THE exposed flying buttresses at Notre-Dame in Paris did not influence the structure of the interior. The system of the choir was applied, almost without change, to the nave, and the same was done wherever this new member was added to earlier buildings in order to improve their stability, for instance at St Germain-des-Prés in Paris, at St Remi in Reims, at Notre-Dame-en-Vaux at Châlons-sur-Marne, and in the nave at Laon.1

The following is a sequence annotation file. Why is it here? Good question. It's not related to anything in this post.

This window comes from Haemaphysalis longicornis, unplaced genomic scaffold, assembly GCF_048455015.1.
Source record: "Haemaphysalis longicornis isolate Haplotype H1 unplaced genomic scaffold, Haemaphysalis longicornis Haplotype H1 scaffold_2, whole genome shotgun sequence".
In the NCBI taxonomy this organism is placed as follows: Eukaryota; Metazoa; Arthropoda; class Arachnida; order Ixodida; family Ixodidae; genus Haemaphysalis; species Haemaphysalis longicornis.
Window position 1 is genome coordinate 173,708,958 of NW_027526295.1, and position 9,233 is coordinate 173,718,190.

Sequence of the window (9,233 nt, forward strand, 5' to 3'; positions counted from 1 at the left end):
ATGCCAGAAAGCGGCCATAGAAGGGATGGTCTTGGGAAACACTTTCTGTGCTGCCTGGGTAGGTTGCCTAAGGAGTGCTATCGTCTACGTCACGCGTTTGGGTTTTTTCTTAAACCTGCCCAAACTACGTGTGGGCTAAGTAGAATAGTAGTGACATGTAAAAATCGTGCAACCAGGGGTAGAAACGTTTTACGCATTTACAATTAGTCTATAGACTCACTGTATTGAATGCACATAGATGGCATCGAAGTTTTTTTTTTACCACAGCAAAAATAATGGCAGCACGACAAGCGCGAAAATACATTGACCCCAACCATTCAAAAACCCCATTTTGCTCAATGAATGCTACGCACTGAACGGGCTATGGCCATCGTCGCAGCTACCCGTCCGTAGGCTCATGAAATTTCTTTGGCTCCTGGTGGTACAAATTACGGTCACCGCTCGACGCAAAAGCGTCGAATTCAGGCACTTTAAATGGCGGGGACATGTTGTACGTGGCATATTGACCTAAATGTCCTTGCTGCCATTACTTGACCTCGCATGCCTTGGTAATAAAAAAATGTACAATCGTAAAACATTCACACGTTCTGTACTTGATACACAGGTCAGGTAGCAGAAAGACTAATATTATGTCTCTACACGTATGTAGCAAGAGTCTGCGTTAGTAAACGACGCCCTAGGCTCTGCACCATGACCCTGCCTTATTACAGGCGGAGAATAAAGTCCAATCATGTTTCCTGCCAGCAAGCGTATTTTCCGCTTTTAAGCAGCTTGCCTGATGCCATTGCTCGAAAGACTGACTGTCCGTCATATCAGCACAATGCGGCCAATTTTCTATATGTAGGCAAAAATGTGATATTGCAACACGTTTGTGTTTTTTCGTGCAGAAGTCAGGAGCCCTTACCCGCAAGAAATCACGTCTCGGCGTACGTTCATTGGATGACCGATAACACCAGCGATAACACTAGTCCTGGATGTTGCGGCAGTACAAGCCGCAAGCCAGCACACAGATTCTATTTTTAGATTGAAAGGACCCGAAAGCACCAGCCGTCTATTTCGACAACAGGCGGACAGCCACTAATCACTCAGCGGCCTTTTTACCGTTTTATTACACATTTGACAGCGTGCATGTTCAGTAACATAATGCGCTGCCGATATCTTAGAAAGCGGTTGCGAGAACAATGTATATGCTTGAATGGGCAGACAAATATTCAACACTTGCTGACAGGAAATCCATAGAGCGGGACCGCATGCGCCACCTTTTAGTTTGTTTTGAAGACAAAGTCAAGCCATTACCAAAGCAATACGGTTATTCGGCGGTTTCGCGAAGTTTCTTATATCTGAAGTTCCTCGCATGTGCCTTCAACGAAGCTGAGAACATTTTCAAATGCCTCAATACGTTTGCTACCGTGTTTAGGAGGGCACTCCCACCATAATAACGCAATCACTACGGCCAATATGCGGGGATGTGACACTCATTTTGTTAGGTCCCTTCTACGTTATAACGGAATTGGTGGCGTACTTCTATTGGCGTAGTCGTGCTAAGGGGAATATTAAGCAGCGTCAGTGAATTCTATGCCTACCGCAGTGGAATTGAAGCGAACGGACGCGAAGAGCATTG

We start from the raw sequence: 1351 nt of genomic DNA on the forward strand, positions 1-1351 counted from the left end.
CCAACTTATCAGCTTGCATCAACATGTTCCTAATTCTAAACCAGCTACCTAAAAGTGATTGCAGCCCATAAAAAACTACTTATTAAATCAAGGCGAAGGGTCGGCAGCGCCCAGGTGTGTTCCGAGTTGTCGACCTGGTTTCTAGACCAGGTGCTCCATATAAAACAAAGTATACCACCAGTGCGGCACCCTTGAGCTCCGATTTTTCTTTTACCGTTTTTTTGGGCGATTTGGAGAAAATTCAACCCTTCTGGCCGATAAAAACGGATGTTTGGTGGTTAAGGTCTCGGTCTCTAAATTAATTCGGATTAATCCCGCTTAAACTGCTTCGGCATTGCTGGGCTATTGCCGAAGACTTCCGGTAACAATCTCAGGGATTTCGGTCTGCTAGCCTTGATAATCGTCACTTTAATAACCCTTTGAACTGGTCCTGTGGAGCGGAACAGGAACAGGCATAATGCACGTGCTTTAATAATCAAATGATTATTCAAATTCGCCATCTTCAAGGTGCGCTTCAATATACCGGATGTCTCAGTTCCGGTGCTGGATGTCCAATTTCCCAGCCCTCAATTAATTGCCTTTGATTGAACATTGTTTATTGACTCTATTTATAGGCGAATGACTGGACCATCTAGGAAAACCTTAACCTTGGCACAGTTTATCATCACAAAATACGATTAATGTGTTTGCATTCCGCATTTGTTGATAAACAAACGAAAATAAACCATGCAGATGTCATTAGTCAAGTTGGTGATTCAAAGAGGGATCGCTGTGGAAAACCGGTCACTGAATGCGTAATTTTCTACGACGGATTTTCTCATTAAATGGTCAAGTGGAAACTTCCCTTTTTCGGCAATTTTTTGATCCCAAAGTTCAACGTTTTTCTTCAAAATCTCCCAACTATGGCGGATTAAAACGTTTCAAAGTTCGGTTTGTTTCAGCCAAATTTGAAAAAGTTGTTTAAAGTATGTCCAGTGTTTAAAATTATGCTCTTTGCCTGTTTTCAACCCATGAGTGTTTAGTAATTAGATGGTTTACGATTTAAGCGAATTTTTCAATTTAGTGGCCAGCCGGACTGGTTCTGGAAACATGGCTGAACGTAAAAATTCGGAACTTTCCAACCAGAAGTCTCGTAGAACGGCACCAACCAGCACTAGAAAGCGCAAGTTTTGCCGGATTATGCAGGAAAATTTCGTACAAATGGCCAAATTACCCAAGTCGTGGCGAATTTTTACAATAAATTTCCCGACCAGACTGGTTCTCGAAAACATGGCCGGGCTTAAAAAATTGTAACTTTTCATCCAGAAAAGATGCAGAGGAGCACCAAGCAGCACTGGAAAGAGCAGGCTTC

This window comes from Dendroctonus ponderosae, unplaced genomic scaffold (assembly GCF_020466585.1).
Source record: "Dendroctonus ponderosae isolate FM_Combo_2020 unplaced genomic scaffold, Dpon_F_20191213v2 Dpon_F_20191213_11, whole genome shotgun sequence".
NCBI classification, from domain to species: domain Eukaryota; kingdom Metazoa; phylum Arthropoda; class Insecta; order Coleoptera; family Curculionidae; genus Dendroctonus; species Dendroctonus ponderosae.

The master who rebuilt the cathedral at Chartres after the fire of 10 June 1194 was the first man to draw the logical consequences from the construction of flying buttresses (Plate 29 and Figure 25). He eliminated the galleries, which were no longer required to bear the thrust of the vaults. Once this was done, the roofs over the aisles could stand immediately above the vaults of the aisles and the silk of the clerestory windows could be lowered far below the level of the springing of the main vault.2 These windows could also be enlarged upwards and sideways, as the clerestory walls seemed to be relieved of their load.